4. Priscilla Presley gave birth nine months to the day that she and Elvis were married – Shotgun was more than just a song by Jr. Walker and the All Stars. It was probably the prime factor in the nuptials between The King of Rock and Roll and Miss Pruh-cill-uh-huh. The late-Sixties, even though it was a time of social upheaval and turbulent sexual attitude adjustments, still had a few no-nos to stare down. One of them was children born out of wedlock. RCA had a “morals clause” in their contract with Presley. Priscilla was a minor, and Presley’s former Sun Records labelmate Jerry Lee Lewis knew what “cradle-robbing” could do to your career.
So, Elvis and Priscilla were married in May 1967. Lisa Marie was born in February 1968. You can do the math.
Elvis did not want to be married, according to many published accounts. Priscilla said a few years later that she and he would have been perfectly happy to just live together, but it just was not done in those days. Further details, though stated to be only rumors, were that Priscilla’s dad was the driving force behind their marriage, having called out Elvis for being with her for four years and not making her an “honest woman.” Presumably this came before news of the baby. After that, the wedding was inevitable.
There is still a small clique of folks who believe that Elvis’ sperm was just so potent and prescient, he impregnated her in the warmth of their wedding bed. We call these folks goobers.
3. Sufjan Stevens says he will record a concept album for every state in the union – Dude, keep your mouth shut!
This one depends on who you ask. It certainly looked like Sufjan Stevens intended to record an album for every state. Perhaps he would have if everything went as it did on Michigan. The album was received fairly well and other tracks written and/or recorded at the same time appeared later as Seven Swans. There was no pressure. Michigan was an earnest effort but not the savior of indie music. That unfortunate distinction fell to the follow up Illinois (or as it was cheekily called on the record Come On, Feel The Ill-noise). Let’s not take anything away from Illinois as an achievement. Spread across two discs of vinyl, the songs on the collection are deserving of recognition. Stevens’ ambitions for a massive chamber pop and folksy recording struck a chord with critics and listeners that few other releases that year could have. Stevens went from quirky auteur working in the relative obscurity of the pop underground to a cause celeb.
And then people started asking for it. “What’s the next state album?” “When is it coming?” “Can I help you with details so you can get my state right?” And as we will see later in this list, pestering can lead to some harsh realities and even harsher reactions. The harsh reality if Stevens really was up for a recording project such as this is that it is a massive undertaking encompassing not just fifty odd songs, but probably fifty odd years. He would have invariably given over his entire career and most of his life to a single idea, and that is as limiting and daunting as it sounds.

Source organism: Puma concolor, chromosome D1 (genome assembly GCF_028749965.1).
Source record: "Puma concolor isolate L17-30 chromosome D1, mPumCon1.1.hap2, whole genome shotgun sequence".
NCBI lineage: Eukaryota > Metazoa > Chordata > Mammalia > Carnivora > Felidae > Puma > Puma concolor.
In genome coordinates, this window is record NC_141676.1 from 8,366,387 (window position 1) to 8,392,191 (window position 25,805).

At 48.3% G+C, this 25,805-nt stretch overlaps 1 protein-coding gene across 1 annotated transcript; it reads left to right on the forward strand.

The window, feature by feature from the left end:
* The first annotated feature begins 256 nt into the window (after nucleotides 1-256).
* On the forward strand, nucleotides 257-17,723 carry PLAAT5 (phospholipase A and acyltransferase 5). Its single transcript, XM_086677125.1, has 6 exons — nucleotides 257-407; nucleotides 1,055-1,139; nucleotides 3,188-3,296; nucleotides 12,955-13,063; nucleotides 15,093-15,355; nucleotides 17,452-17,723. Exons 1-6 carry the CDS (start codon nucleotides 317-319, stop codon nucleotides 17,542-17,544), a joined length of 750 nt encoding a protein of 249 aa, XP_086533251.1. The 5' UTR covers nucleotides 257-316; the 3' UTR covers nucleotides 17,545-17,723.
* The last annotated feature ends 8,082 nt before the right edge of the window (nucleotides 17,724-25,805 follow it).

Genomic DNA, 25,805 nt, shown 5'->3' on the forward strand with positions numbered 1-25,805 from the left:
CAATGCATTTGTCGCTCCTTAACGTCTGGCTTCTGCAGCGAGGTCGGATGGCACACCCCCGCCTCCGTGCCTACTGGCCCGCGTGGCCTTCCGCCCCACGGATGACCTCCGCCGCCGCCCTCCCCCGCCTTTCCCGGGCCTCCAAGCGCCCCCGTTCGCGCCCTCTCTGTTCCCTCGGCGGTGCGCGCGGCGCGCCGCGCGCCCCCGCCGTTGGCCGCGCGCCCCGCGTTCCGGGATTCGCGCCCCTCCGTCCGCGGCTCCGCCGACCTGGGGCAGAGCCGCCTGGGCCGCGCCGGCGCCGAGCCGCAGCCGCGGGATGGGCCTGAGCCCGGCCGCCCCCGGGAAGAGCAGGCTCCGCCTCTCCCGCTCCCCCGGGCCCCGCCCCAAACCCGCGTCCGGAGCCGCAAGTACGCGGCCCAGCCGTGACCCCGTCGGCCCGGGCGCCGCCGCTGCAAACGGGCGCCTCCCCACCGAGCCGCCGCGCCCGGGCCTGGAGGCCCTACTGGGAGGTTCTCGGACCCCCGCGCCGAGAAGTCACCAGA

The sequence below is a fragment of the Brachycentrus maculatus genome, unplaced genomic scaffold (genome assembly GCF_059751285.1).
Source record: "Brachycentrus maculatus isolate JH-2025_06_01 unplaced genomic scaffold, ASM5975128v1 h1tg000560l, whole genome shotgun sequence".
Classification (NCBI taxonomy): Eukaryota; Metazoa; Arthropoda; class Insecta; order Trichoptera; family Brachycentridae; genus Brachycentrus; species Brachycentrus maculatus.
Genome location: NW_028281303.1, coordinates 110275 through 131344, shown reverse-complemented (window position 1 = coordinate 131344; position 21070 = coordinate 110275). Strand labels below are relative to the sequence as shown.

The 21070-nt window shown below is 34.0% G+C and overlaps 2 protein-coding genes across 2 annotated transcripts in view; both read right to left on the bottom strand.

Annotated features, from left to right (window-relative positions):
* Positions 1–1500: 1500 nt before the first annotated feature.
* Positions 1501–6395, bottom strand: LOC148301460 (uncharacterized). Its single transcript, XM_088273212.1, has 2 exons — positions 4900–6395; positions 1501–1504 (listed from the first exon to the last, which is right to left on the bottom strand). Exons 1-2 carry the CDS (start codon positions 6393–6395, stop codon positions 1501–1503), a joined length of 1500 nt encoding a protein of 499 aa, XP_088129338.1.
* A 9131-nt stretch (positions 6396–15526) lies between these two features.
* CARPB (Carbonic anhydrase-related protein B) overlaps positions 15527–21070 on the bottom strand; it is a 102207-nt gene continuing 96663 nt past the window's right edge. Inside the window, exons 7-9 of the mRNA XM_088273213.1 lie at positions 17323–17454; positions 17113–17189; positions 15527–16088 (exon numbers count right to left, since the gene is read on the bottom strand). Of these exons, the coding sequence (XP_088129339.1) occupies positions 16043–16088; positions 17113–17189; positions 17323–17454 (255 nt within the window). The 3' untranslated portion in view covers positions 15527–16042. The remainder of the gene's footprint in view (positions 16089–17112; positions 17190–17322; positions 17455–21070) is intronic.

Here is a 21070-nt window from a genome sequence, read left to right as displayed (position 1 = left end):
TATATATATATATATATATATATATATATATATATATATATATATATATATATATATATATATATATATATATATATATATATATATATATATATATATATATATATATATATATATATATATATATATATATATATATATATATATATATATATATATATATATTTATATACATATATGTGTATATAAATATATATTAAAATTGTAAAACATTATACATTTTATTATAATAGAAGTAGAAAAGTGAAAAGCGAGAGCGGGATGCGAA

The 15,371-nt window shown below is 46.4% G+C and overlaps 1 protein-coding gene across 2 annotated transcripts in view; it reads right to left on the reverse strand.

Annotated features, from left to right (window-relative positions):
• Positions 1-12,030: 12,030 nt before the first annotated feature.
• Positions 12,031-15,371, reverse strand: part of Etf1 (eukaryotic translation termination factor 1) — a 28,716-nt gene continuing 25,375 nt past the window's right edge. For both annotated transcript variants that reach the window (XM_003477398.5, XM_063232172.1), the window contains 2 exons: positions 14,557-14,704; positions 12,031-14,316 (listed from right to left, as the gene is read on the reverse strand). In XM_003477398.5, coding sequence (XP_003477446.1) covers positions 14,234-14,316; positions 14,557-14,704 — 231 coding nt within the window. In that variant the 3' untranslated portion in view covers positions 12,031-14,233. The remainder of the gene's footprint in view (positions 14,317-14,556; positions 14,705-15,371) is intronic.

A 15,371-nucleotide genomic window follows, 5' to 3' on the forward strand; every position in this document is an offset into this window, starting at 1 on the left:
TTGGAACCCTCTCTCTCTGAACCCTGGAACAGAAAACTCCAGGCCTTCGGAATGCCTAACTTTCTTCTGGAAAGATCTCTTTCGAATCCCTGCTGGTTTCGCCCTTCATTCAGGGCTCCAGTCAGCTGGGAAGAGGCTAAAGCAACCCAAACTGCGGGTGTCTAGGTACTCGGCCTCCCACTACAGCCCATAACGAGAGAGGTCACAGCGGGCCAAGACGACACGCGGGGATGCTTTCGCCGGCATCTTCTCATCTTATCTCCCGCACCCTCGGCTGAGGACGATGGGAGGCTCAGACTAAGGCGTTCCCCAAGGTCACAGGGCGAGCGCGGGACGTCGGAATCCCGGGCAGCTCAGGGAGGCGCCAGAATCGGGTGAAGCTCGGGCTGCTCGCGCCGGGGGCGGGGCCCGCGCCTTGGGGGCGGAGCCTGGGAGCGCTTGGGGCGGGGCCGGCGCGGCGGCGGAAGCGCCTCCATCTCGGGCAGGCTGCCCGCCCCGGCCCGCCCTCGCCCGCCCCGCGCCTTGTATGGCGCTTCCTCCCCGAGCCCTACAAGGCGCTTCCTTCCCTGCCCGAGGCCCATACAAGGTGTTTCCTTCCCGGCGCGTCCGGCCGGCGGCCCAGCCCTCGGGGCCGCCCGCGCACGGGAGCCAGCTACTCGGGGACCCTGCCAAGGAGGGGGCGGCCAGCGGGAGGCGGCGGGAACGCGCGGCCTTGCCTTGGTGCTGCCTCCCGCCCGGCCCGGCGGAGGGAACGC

It also means that if you are serious, you’d have to do research. Nobody will be interested in ten songs about how small Rhode Island is, or whether New Jersey deserves its bad reputation, or whether Texans really are born with a revolver in each hand. As a writer, that might be a suitable creative muse. As a musician, not so much. So it might be that Stevens only grasped this in hindsight and backtracked.
Or maybe he’s being serious now when he says, “I was just kidding! God, don’t be so literal!” While that stance solves a lot of the nagging that devotees of Illinois have spewed, it does not really solve the problem of Stevens’ diminishing returns. Later albums with classical musicians, or the largely electronic The Age Of Adz, have also been determined as good efforts but failed to capture the same adoration and attention. His twisted and bizarre Christmas collections took hold mostly for how un-P.C. his sentimentality has presented itself. He could have continued on with the state albums and experienced the same disinterests, with people claiming he took a joke too far. He could announce in 2014 the attempt to revive the state album project and be seen as retreating into former successes, or simply as a crotchety liar. He’s in kind of a bind. But damn, wasn’t Illinois just a killer record?
2. Lost was not about purgatory – Lost was so about purgatory!
The bigger debate was whether the Lost finale was good or bad, and the factions seem evenly split between the two. But even after the finale aired, Lost honcho Damon Lindlof was still waffling about what it was and was not, and couldn’t see why a segment of his audience had a problem with that.